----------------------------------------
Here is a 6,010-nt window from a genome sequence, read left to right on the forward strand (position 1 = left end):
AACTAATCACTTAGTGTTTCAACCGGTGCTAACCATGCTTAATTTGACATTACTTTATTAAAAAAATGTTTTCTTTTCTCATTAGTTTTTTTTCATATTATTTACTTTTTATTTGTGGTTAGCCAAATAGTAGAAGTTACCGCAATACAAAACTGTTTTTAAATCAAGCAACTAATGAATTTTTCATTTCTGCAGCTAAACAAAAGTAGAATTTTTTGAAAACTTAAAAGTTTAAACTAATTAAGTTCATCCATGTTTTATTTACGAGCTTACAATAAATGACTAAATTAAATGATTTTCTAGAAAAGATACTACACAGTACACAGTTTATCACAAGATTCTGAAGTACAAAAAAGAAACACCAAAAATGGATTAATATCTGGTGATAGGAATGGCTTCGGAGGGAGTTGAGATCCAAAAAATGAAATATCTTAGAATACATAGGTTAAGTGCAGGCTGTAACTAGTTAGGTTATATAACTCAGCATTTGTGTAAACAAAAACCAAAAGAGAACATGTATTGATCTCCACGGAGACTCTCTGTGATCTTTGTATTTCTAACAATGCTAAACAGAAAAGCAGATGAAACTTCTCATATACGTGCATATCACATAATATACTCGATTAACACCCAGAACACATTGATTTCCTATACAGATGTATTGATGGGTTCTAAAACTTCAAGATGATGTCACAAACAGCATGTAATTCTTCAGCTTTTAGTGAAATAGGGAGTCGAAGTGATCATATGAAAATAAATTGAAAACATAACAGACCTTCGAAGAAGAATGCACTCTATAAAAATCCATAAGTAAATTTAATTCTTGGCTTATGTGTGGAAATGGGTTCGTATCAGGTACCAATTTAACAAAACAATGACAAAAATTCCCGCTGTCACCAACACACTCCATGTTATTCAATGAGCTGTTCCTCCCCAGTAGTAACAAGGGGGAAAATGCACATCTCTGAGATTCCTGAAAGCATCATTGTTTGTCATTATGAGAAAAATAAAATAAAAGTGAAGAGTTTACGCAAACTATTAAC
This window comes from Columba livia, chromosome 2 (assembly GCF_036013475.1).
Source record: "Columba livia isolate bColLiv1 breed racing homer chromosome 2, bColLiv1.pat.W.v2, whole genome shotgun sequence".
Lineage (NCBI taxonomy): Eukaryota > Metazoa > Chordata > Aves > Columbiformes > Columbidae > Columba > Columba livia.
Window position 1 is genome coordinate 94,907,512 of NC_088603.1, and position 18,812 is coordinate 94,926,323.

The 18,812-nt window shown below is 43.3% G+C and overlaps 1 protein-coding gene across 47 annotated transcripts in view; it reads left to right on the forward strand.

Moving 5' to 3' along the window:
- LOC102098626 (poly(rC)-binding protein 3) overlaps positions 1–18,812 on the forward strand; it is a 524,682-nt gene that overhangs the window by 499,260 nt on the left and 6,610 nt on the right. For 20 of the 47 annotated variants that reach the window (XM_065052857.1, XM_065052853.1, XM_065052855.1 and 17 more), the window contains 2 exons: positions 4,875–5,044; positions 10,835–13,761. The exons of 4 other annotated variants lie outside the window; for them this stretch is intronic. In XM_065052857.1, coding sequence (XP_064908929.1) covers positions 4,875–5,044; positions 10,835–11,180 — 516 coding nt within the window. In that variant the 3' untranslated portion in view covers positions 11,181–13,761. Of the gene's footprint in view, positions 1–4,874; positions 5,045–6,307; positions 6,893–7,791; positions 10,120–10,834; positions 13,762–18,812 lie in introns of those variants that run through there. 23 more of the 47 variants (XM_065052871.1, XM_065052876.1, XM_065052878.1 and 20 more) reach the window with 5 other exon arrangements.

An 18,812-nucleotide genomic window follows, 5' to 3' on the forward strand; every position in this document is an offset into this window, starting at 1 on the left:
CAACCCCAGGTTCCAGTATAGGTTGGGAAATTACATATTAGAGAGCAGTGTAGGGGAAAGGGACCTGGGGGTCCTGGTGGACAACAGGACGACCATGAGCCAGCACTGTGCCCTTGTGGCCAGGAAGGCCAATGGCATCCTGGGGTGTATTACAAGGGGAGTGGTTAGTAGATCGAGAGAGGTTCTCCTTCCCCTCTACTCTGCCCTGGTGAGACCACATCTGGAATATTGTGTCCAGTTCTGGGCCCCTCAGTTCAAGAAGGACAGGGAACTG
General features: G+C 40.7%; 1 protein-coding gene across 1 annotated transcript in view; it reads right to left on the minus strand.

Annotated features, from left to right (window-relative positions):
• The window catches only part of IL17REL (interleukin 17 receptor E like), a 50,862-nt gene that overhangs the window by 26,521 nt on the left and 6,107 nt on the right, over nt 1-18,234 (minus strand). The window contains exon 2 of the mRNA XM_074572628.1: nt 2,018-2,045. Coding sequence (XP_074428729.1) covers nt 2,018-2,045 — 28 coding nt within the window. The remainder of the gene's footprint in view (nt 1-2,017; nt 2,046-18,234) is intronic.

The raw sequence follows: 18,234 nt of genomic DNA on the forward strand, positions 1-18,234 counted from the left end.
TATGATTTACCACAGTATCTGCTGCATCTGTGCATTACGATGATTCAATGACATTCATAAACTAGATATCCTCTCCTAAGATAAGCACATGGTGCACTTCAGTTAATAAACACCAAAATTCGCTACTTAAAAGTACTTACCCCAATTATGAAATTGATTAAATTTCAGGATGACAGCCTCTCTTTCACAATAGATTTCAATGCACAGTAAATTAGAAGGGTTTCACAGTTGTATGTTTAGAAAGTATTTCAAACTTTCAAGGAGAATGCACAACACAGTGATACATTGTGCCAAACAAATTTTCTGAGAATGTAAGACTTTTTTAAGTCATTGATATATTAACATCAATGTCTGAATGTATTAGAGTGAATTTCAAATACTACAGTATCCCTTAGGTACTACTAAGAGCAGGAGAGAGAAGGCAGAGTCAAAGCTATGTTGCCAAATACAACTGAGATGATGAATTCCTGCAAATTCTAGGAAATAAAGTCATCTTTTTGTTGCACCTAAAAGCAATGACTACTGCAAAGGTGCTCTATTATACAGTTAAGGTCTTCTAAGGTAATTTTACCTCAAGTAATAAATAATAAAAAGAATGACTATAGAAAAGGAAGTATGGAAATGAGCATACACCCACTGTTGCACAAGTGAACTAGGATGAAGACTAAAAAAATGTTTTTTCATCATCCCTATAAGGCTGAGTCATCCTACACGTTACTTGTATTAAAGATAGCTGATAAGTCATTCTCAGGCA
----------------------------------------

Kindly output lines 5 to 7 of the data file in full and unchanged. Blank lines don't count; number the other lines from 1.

Lineage (NCBI taxonomy): Eukaryota > Metazoa > Chordata > Aves > Columbiformes > Columbidae > Columba > Columba livia.
Window position 1 is genome coordinate 94,907,512 of NC_088603.1, and position 18,812 is coordinate 94,926,323.

The 18,812-nt window shown below is 43.3% G+C and overlaps 1 protein-coding gene across 47 annotated transcripts in view; it reads left to right on the forward strand.